By Mark Ellis
The death toll from the December 11th attack on a Coptic church in Cairo rose to 26 this week after ten-year-old Maggy Moemen died nine days after the blast, which killed mostly women and children.
It seems the 22-year-old terrorist with a suicide vest exploded himself on the side of the church where women and children sat, separated from the men.
The bomb reportedly went off as the priest was saying the prayer of the Consecration of the Elements, according to a report by World Watch Monitor (WWM).
At least 50 others were injured by the blast, and 14 remain in critical condition.
One of the victims, Amany Aziz, 32, had a premonition of her death.
“I was attending the Mass with my wife as usual,” Wagdi Wageh, the widower of Amany told WWM. “Suddenly we heard a huge explosion, the lights went off and the ceiling on the women’s side of the church collapsed. I rushed over to search for my wife.
“Rubble, dust and broken wood of the pews covered most of the bodies. I only recognized her by her clothing – her face was covered with blood and dust.”
Several young people from the church helped Wagdi carry his wife out and put her in an ambulance. Sadly, she never regained consciousness.
“The day before the bombing, my wife felt that she would soon die; she was acting as if to say goodbye,” Wagdi recounted. “My sister phoned us and said she would like to come to visit, my wife replied, ‘Wait for tomorrow and you will attend my funeral.’
“On Saturday evening, my wife also prepared a present, gave it to my mother and told her ‘this is to remember me by.’”
“Although I feel great pain, I’m sure that she is in a very good place in Heaven. She was always praying, reading in the Bible and going to church. Pray for us.”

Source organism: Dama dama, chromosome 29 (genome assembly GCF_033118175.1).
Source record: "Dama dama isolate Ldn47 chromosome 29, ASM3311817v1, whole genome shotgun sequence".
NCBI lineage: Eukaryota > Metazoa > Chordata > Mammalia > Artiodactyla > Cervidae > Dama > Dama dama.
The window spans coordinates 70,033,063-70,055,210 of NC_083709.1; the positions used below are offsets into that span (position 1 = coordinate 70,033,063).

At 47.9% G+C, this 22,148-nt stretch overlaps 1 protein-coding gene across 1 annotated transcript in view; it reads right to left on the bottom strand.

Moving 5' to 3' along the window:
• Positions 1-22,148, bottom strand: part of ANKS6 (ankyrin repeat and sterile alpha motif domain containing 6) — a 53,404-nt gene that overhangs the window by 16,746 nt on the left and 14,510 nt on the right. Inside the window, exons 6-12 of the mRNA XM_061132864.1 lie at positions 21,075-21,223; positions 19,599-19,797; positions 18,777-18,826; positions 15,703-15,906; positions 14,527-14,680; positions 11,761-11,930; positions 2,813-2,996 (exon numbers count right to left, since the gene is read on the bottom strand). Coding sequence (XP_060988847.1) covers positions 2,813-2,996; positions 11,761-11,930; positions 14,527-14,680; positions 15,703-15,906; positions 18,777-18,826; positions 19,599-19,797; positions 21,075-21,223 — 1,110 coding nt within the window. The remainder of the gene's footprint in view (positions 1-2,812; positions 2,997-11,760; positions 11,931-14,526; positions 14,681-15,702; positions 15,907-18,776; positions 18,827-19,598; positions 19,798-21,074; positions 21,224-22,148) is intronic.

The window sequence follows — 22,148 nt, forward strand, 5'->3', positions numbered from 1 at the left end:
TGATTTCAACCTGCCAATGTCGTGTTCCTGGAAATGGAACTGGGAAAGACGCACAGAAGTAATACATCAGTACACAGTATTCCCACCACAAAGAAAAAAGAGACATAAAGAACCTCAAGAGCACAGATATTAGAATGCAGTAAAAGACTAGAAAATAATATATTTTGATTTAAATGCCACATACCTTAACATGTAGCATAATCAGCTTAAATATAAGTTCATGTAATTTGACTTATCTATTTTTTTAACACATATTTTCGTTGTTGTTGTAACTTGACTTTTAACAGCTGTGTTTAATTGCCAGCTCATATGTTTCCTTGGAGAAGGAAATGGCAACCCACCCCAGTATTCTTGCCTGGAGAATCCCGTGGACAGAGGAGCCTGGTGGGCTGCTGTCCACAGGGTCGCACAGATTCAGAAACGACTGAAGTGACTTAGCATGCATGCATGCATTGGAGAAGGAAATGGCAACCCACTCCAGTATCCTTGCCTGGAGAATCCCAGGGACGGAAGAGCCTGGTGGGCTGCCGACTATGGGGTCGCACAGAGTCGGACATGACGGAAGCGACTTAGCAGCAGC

Witnesses to the explosion described horrifying and chaotic scenes as a wall and celling of the church collapsed on worshippers, and frantic efforts to find loved ones trapped under rubble and broken pews.
This church CCTV shows a man in a long coat walking towards the church and a guard, Nabil Habib, running after him, immediately before the terrible blast. Both the suicide bomber and the guard were killed, according to WWM.
The suicide bomber apparently visited the church at 11pm the night before the attack, after the priest had finished the evening prayer. The man was carrying a black case, said he was Muslim but wanted to find out more about Christianity. He asked if he could enter the church and talk to a priest, and he was advised to return the next day at 10am.
Some recognized the bomber from that encounter when they saw his photo on the news days later.
Emad Thabet, a deacon at the church, told WWM: “We heard the sound of a very huge explosion and the whole church became dark. White dust filled the church, and there were screams everywhere, and bodies of the dead and the injured. You could see body parts, and blood splattered all over the place.
“A large part of the church ceiling collapsed, windows shattered, the main door fell down, icons were destroyed and the pews on the right side of the church were broken and destroyed.
One of the victims, Nevin Salama, worked as an Obstetrics and Gynecology doctor at Sheikh Zayed hospital in Cairo.
“She was single and was an active servant of the church, she taught the Coptic language and was loved by all the church members,” Father Anton told WWM.
“She was kind and humble and had a strong relationship with God. She lived like an angel on the earth, loved all people and a smile was never absent from her face. She was always talking about martyrs and she hoped to be like them.
“Those who were martyred in this incident moved from the Mass on the earth to the Mass on heaven to complete their prayer with Jesus Christ,” he said.